Optus loses customers amid 4G growth

Optus loses customers amid 4G growth

Summary: Despite the continuing exodus of customers from rival Vodafone, Optus too is experiencing a drop in the number of mobile customers on its network.

TOPICS: Optus, Telcos, Australia

Optus' total number of mobile customers has dropped by 38,000 in the last three months alone, and 49,000 in the last six months, according to results out from parent company SingTel.

While Optus' rival Vodafone continues to shed customers at a rate of around 600,000 in the three months to September 30, Optus has not been able to capitalise on Vodafone's misfortune, as the company finds itself recording a decline in total mobile customer base from 9.533 million as of the end of June, down to 9.495 million at the end of September.

The company lost 20,000 prepaid customers, and 18,000 postpaid customers, according to the results, but the telco said that the churn rate was down, going to 1.3 percent at the end of September, from 1.5 percent at the end of June.

Included in the total number of subscribers is 1.377 million 4G handset customers, up 293,000 in three months from 1.084 million at the end of June. Optus is still not disclosing the total number of 4G mobile broadband devices it has sold.

Optus CEO Kevin Russell said that the decline in Optus' customer base, which includes wholesale customers, reflected the company backing off in its mobile broadband product.

"Unquestionably we have backed off the broadband wireless market and that's where the large part of that erosion is coming from. It is a temporary phase while we expand and strengthen the 4G capability," he said indicating Optus would push back into this market in 2014.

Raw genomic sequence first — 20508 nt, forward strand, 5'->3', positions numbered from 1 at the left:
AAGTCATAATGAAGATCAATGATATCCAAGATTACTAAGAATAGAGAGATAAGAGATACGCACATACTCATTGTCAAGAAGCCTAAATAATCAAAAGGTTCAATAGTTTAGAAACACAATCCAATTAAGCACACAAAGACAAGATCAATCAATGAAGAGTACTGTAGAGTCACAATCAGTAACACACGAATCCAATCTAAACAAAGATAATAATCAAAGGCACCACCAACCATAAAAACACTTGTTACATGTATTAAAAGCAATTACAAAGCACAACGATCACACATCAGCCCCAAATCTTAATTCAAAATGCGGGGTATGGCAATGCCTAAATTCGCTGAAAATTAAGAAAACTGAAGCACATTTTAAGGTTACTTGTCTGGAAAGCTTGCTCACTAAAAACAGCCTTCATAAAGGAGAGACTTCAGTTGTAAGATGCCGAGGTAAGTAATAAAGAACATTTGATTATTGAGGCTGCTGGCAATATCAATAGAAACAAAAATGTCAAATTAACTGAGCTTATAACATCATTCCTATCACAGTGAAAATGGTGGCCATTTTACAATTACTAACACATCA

Optus also saw a massive increase in the acquisition cost for prepaid subscribers in the quarter, up from AU$10 per subscriber to AU$25 per subscriber. It was slightly down for postpaid customers at AU$224 per customer, from AU$225 per customer.

For the quarter, Optus' operating revenue declined 6.2 percent or AU$114 million from AU$1.8 billion to AU$1.7 billion, but EBITDA was up 15 percent to AU$587 million from AU$510 million.

Despite the decline in Optus' customer base, Russell said that the company had seen strong take-up of its new plans, and churn at Optus was the lowest level it had been in seven years.

Updated at 3:39pm AEST November 14, 2013: Added comment from Russell on subscriber numbers.

Topics: Optus, Telcos, Australia


Armed with a degree in Computer Science and a Masters in Journalism, Josh keeps a close eye on the telecommunications industry, the National Broadband Network, and all the goings on in government IT.

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  • I'm not surprised...

    I'm happy to say I am one of the 18000. I signed up with Optus in 1996 and found that recently they seemed to stop giving a crap. It actually was easier to move to Telstra (something I really never considered I'd do) than get a different/ better deal with Optus.

    When I advised them of my intentions they really didn't care. Don't get me wrong, I didn't expect them to prostrate themselves and beg for me to stay but really, what business just lets customers of 17 years just leave with no follow up or interest. Haivng said that, apart from the fact that it's costing a bit more, the move Telstra has been seamlessly good.
    Admanus Rex
    • We are all just a number to these companies

      I have been with them for 8 years now on Prepaid. they are very reluctant to give me a good deal on post paid plans
  • Where do Optus get their figures from?

    Are Optus including their reselllers in these figures?

    I think the drop in customer base would make sense if this is the case as they seem to be renegotiating contracts with their resellers very aggressively.

    TPG used to have some pretty amazing plans (via Optus). Now they only have one plan of very little value. Westnet's and iiNet's phone plans have also deteriorated in value.

    I'm wondering if they initially priced themselves out of the market (via their resellers) and are now cutting back on the deals that they made to the resellers in the hope that the potential customers that would've signed to the reseller would now sign to Optus. Without offering any significant plans of value themselves, they end up just losing customers.
    • Includes MVNOs

      After your comment, I asked Optus for clarification and they said that it does indeed include MVNOs but that most of the decline is because Optus is backing off the mobile broadband market at the moment until its 4G network is bigger.
      Josh Taylor